The start of the new financial year often heralds change in employment legislation and 2017 was no different with the introduction of the gender pay gap reporting. Under the new law any voluntary, private or public sector company with 250 or more workers has to publish its annual gender pay data.
What do employers have to provide?
Employers must publish data on the following six criteria:
- mean gender pay gap in hourly pay
- median gender pay gap in hourly pay
- mean bonus gender pay gap
- median bonus gender pay gap
- proportion of males and females receiving a bonus payment
- proportion of males and females in each pay quartile
The results must be published on the employer's public facing website and also a government website by no later than April 2018 and then each year after that.
Are there consequences for non-compliance?
As set out above, employers have a statutory duty to produce their figures by no later than April 2018. However, somewhat surprisingly, there is no legislative sanction for non-compliance. Some have argued that the bad publicity associated with a failure to comply will be enough to encourage employers to produce the figures. However some are concerned that the lack of direct punishment risks letting unscrupulous employers off the hook.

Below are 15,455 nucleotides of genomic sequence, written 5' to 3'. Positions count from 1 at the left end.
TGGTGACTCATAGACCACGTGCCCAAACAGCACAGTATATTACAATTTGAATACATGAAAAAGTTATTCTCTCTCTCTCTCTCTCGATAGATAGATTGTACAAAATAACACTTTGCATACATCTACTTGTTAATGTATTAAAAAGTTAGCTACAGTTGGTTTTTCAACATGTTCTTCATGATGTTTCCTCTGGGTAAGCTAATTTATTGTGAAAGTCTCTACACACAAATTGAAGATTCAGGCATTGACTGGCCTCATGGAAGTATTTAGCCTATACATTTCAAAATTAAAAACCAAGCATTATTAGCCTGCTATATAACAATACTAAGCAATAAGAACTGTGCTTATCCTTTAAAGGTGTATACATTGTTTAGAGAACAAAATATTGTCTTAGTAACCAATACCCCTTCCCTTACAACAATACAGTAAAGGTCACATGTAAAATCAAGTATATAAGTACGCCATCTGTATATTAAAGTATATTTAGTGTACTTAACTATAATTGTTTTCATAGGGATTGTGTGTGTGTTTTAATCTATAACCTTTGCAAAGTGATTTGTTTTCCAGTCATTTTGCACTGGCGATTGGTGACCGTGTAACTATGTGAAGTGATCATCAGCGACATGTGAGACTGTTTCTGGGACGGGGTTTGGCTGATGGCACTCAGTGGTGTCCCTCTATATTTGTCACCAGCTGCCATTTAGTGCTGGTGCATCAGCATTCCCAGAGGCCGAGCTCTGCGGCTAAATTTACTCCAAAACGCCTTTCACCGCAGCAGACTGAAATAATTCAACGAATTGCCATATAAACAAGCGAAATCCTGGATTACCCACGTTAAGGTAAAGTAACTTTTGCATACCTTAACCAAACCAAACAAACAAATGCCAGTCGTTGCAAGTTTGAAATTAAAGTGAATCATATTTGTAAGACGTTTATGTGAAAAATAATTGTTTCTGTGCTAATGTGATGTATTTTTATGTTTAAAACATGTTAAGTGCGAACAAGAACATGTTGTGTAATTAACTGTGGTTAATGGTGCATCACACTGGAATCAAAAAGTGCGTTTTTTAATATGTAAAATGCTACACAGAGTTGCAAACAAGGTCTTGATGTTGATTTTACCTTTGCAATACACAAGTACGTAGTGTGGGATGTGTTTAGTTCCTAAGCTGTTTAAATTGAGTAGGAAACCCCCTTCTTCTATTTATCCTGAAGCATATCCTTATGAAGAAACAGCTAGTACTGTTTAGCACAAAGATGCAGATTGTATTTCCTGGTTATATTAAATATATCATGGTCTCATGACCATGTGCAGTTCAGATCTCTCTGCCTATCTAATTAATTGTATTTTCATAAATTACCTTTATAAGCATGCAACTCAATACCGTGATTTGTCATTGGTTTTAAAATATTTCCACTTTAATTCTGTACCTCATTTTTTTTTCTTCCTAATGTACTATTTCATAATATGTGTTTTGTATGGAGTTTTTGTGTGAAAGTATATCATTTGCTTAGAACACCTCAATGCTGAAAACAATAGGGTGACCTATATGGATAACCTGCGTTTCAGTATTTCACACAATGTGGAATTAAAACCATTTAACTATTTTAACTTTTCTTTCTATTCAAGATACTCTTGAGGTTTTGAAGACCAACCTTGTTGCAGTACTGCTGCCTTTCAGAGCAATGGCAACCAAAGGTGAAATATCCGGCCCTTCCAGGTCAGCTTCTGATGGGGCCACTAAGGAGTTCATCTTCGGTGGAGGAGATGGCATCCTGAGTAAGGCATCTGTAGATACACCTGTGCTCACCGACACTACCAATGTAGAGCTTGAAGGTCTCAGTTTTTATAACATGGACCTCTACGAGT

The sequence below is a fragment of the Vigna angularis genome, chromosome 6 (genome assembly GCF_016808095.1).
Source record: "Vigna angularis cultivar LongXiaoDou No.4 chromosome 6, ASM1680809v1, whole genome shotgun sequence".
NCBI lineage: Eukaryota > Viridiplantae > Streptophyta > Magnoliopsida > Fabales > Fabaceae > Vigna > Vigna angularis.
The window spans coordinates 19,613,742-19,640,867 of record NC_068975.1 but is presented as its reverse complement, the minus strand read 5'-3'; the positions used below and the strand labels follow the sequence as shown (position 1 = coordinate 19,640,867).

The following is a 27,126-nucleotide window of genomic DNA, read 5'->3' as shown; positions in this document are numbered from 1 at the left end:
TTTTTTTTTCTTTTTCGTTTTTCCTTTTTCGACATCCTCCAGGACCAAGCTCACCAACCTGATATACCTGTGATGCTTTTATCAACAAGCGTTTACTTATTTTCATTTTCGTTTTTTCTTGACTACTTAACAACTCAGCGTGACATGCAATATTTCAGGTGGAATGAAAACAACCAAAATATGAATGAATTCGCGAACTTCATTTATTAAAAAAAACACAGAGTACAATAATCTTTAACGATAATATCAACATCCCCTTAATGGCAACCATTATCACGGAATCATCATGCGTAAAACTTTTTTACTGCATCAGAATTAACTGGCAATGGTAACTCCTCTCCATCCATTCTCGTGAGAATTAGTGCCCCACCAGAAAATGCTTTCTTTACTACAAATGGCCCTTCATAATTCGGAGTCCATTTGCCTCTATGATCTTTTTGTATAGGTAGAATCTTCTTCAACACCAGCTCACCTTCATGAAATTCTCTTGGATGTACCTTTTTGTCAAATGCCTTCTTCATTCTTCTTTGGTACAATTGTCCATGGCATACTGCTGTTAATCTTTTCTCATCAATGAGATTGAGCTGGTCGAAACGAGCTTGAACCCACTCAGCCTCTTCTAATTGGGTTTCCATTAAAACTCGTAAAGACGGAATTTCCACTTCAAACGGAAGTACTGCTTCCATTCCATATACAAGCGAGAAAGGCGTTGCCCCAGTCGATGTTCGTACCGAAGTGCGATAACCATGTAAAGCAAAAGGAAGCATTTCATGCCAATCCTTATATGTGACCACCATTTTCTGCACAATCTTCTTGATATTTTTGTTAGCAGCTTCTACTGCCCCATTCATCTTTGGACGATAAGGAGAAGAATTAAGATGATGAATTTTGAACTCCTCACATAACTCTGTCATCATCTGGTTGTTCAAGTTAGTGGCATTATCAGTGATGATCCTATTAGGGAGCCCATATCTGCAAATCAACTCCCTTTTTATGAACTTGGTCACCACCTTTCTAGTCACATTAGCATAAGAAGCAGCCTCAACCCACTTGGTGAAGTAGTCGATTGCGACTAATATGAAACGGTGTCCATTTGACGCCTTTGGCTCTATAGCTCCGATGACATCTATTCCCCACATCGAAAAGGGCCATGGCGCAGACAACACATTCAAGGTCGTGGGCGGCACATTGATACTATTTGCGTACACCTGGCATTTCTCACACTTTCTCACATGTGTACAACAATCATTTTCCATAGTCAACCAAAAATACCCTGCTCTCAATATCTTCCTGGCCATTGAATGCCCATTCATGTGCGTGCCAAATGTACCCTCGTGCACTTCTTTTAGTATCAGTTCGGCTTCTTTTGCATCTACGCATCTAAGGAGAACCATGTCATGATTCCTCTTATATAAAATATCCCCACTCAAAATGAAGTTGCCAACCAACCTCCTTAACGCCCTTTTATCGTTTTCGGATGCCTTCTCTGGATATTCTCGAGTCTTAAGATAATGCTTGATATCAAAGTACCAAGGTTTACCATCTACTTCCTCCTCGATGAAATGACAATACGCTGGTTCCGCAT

Will it work?
Importantly, employers have the option of providing a narrative alongside their data. This gives them the opportunity to explain any misleading impressions which the bare figures might give and also provides them with a chance to explain the steps they intend to take to bring about greater equality.
The move will bring about greater transparency and hopefully reduce the gender pay gap which recent Office for National Statistics figures confirm still exists today. For example, if the figures demonstrate an under representation of women at senior level then this may provide the shot in the arm for employers to take action.
We will have to wait and see whether the introduction of gender pay reporting will bring about further claims. ACAS has been keen to make a distinction between gender pay reporting and equal pay.
The equal pay legislation focuses on the pay differences between men and women who carry out “like work” and give workers the right to bring claims where there are discrepancies. Whilst gender pay gap reporting casts the net wider, considering the differences across the entire workforce, it does not immediately give rise to claims.
Despite the distinction, it is felt that the greater transparency will lead people to compare themselves with their colleagues, highlight differences they may not be aware of, and re-evaluate their position within company. This may in turn give rise to an increase in employment disputes and tribunal claims.